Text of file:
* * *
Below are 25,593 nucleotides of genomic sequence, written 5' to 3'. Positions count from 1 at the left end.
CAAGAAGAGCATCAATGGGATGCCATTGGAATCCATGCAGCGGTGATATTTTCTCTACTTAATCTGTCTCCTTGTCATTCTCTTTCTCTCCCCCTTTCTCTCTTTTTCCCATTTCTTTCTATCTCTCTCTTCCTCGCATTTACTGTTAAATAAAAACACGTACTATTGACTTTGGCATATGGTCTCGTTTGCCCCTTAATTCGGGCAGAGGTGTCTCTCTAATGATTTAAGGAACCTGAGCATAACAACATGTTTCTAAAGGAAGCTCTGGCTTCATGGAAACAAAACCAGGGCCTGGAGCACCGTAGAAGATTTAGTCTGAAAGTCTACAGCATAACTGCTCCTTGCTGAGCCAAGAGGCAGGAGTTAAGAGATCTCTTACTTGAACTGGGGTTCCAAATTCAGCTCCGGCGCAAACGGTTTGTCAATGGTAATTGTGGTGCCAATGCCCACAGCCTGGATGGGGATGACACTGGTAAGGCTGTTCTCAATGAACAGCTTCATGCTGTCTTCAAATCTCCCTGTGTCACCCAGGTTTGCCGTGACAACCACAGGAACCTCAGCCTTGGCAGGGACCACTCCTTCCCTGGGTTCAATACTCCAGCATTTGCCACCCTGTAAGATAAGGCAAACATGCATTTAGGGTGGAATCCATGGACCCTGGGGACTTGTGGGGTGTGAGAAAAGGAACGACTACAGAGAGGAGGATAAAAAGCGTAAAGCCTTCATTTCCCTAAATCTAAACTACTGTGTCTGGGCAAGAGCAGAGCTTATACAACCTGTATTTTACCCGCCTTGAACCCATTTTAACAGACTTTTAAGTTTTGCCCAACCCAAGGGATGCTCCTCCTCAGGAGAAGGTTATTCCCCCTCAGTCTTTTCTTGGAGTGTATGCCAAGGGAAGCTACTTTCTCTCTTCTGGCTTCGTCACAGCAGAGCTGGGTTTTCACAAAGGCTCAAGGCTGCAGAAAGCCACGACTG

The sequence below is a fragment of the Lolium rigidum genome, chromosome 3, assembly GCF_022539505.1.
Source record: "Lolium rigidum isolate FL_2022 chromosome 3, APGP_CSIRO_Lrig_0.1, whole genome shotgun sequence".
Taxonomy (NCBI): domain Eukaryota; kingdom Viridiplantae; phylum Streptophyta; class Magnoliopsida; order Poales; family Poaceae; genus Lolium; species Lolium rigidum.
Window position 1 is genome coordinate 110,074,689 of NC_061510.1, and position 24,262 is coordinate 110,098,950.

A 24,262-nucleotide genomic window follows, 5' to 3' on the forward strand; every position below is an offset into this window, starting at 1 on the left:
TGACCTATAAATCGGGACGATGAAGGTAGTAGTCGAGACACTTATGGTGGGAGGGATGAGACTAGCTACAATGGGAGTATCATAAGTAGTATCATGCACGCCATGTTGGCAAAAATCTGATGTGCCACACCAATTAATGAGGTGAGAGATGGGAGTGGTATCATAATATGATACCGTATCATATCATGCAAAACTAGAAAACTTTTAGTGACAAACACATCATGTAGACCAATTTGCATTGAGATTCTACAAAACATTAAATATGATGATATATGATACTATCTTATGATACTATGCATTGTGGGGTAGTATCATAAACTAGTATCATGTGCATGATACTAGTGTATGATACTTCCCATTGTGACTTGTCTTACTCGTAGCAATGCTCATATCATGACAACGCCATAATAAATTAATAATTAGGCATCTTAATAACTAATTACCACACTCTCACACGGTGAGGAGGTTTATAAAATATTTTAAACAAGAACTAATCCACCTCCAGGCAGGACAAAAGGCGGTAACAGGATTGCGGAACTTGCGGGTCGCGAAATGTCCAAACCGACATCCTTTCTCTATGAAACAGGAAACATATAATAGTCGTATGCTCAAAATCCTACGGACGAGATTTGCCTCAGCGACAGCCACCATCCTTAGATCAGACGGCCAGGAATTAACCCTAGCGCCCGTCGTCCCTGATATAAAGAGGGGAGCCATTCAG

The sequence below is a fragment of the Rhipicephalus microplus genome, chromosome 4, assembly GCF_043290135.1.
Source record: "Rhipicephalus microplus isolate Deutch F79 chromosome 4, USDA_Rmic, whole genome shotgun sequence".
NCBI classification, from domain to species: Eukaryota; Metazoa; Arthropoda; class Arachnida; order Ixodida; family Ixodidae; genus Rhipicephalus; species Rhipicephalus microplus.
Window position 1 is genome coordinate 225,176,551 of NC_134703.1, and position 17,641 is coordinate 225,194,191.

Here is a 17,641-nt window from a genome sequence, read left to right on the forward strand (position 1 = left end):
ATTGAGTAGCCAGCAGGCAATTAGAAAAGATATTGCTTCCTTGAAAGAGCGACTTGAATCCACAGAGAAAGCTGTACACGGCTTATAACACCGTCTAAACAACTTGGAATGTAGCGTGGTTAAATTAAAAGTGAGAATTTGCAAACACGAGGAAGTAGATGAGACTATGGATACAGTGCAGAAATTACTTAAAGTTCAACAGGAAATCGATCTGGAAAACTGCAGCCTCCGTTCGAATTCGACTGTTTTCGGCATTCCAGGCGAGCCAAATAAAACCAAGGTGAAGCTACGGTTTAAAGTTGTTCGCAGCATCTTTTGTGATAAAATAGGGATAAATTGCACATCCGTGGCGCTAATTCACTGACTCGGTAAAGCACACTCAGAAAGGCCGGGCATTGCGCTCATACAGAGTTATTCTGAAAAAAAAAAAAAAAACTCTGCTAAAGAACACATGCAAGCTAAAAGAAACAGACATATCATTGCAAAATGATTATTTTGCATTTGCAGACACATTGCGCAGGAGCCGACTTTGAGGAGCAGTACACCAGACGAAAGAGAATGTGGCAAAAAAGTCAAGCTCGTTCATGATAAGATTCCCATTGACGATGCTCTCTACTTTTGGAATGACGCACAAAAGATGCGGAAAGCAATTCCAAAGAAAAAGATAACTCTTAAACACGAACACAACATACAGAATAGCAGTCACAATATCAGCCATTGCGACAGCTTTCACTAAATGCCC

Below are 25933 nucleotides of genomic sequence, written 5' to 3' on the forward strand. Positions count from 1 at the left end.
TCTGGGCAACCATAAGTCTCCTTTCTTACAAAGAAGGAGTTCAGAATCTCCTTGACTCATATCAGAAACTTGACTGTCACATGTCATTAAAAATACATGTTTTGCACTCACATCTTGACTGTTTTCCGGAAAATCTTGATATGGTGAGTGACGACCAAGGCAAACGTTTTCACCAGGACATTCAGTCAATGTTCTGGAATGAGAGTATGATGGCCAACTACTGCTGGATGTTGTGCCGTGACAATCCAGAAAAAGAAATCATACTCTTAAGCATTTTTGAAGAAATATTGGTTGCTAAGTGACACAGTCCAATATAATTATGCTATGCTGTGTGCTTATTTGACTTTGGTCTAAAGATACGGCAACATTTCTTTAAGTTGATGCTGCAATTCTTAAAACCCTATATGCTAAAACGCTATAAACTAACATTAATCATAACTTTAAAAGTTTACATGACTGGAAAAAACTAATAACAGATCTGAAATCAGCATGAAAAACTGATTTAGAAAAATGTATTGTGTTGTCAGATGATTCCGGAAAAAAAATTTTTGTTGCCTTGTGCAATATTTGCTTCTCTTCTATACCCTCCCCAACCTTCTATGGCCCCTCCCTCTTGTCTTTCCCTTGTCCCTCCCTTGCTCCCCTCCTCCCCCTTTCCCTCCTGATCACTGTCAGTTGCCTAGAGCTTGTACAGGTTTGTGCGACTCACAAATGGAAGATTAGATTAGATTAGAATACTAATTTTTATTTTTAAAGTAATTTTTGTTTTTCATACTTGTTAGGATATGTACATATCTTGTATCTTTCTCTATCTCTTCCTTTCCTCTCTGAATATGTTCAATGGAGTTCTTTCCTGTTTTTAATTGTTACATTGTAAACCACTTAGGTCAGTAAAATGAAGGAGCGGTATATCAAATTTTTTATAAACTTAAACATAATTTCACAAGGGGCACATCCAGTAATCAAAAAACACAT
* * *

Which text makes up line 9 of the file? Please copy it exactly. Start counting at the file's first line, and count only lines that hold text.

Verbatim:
The sequence below is a fragment of the Rhipicephalus microplus genome, chromosome 4, assembly GCF_043290135.1.